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Latest Comments by rkfg
Game developer revokes a user's Steam key after negative review
20 October 2018 at 2:02 pm UTC

Guestedit: To address this point:

QuoteThere's no way for Steam to know if the key was paid for or just given away

Yes there is. The key can be marked as beta/preview/testing etc, or retail.
That's good, I didn't know that! Thanks.

Game developer revokes a user's Steam key after negative review
20 October 2018 at 12:47 pm UTC

liamdawe
rkfgI participated in a closed beta test of one game, the dev sent the keys to activate the game on Steam. After the test and before the actual release they were revoked. I see this as a completely legit practice, they gave it for free and took it away later. There's no way for Steam to know if the key was paid for or just given away, maybe for a limited time so I don't see why this should be explicitly disabled for all developers. Of course, if it was a paid key that's been revoked just like this it's unacceptable but it's the first such case and it must be settled with Steam support and legal means. After all, that's not the only way the dev could scam the customers, they can ban them in-game using Steam IDs or remove the game for everybody (push empty depots or such). It's not possible to prevent this reliably.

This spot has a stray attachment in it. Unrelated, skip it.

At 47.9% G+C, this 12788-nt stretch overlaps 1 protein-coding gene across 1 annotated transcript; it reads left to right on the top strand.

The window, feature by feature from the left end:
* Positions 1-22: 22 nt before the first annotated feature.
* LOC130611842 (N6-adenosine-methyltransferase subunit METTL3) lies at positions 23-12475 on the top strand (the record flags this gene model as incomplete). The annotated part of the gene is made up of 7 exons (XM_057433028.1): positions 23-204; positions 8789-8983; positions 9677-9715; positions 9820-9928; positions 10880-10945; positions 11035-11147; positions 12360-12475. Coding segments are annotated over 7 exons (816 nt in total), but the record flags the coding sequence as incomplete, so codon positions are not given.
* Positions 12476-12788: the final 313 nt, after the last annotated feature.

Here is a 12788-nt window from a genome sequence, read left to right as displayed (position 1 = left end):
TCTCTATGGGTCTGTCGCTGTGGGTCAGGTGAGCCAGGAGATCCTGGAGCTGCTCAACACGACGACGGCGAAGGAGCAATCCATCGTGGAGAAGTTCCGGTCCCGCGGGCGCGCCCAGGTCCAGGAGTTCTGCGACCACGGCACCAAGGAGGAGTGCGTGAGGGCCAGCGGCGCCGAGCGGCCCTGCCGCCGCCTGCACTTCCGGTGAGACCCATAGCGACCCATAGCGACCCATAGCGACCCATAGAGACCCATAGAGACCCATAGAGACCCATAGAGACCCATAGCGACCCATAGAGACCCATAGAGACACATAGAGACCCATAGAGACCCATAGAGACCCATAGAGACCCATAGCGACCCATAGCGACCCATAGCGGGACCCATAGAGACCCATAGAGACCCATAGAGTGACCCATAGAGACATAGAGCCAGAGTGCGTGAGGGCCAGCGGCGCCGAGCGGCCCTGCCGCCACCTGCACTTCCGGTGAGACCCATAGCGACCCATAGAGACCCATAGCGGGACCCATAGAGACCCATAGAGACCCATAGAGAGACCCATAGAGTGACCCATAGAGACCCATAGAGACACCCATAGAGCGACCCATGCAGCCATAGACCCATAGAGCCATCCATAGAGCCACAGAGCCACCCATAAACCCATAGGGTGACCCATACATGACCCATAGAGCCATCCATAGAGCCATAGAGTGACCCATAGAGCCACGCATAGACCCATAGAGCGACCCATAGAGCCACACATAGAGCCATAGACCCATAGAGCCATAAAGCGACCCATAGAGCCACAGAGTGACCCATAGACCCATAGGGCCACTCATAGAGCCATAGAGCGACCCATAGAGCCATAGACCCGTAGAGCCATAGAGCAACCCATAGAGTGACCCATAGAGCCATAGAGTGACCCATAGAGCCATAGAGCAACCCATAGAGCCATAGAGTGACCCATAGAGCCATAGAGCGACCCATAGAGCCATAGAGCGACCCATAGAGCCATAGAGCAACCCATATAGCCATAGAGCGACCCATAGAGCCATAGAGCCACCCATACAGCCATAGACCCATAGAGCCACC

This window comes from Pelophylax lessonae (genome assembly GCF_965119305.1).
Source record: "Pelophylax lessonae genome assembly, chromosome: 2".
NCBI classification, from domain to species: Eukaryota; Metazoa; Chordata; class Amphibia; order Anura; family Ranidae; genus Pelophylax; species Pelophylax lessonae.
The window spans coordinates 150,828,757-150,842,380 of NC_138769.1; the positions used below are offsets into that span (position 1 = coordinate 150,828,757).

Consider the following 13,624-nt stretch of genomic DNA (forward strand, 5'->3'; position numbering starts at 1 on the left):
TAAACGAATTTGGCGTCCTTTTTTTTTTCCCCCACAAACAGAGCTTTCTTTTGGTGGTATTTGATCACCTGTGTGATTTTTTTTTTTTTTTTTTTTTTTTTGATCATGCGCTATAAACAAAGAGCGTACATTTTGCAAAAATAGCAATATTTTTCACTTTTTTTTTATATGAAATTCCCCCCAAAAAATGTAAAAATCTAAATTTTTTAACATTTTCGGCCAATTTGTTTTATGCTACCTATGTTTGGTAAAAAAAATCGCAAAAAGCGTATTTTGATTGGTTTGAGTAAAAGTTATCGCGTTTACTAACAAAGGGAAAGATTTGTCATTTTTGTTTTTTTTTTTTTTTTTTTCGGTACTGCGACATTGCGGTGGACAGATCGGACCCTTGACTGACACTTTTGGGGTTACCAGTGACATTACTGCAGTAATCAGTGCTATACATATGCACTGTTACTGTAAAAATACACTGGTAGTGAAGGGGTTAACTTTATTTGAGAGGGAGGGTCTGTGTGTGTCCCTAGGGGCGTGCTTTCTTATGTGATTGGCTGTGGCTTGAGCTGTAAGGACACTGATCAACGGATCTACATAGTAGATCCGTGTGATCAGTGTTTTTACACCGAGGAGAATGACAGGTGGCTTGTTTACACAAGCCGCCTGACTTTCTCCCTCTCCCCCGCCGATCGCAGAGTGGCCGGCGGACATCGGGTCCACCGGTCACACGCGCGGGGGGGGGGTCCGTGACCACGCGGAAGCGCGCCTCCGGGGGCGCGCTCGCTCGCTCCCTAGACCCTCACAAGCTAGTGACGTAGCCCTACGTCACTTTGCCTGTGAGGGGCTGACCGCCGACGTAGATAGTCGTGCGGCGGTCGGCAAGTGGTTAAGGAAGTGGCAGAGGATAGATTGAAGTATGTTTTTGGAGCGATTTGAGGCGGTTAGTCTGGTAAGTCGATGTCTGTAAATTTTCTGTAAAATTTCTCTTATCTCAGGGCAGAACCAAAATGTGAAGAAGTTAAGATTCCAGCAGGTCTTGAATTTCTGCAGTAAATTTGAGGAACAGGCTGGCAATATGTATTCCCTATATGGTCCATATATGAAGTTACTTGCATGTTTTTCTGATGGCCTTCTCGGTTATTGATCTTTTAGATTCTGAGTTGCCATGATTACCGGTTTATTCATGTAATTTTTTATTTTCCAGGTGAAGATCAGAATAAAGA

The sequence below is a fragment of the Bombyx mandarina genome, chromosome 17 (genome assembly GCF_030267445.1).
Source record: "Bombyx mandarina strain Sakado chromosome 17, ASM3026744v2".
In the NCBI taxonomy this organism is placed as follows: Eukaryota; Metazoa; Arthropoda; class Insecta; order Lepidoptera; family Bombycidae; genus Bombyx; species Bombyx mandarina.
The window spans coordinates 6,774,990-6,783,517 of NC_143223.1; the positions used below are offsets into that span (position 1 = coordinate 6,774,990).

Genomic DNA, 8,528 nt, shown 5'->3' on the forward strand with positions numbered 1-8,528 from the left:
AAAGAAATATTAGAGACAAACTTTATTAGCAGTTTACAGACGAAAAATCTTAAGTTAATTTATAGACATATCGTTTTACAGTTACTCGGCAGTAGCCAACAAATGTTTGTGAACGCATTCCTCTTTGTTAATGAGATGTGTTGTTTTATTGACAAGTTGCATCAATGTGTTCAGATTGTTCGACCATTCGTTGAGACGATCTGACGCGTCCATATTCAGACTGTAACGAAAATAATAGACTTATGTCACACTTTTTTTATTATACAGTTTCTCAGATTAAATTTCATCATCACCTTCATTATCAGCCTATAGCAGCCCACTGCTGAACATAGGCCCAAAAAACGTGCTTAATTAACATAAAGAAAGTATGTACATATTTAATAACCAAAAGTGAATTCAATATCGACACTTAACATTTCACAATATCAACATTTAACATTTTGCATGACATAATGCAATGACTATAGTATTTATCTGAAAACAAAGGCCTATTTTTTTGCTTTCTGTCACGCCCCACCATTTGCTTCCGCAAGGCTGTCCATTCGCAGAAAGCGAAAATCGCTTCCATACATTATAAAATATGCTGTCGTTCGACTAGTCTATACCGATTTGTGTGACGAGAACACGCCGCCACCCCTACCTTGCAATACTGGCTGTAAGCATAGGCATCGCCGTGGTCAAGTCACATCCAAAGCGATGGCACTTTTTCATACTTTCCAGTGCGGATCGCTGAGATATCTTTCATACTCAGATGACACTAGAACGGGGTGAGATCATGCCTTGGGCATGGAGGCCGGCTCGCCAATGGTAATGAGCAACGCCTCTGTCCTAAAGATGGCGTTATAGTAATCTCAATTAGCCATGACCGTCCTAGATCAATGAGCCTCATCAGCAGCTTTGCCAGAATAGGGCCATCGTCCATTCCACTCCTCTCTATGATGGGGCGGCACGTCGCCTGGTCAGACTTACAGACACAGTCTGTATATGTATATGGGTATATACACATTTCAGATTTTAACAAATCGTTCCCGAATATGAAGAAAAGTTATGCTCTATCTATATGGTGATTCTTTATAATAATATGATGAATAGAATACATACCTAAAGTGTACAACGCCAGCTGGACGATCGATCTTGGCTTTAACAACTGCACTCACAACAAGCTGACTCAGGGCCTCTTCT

No problem with free beta keys being revoked, happens all the time, especially to me when testing Linux builds for developers.

In the case of getting a key for supporting a developer early with your money, it's absolutely mad to take it away with reasons like this.

The bit I can't get over is this:
QuoteSorry about that, but I thought I you weren't interested in playing the game.
That's a real face-palm.
I'm not denying that this is unacceptable, both behavior and actions. I simply point to the fact that Steam can do nothing to prevent this in future. Some people here suggest to disable this revocation function for the developers but it won't solve the issue and would possibly create even more problems. On the bright side, I hope Steam will add some rules against such actions and punish the developers doing such tricks in future. Everyone would benefit from that.

Game developer revokes a user's Steam key after negative review
20 October 2018 at 12:28 pm UTC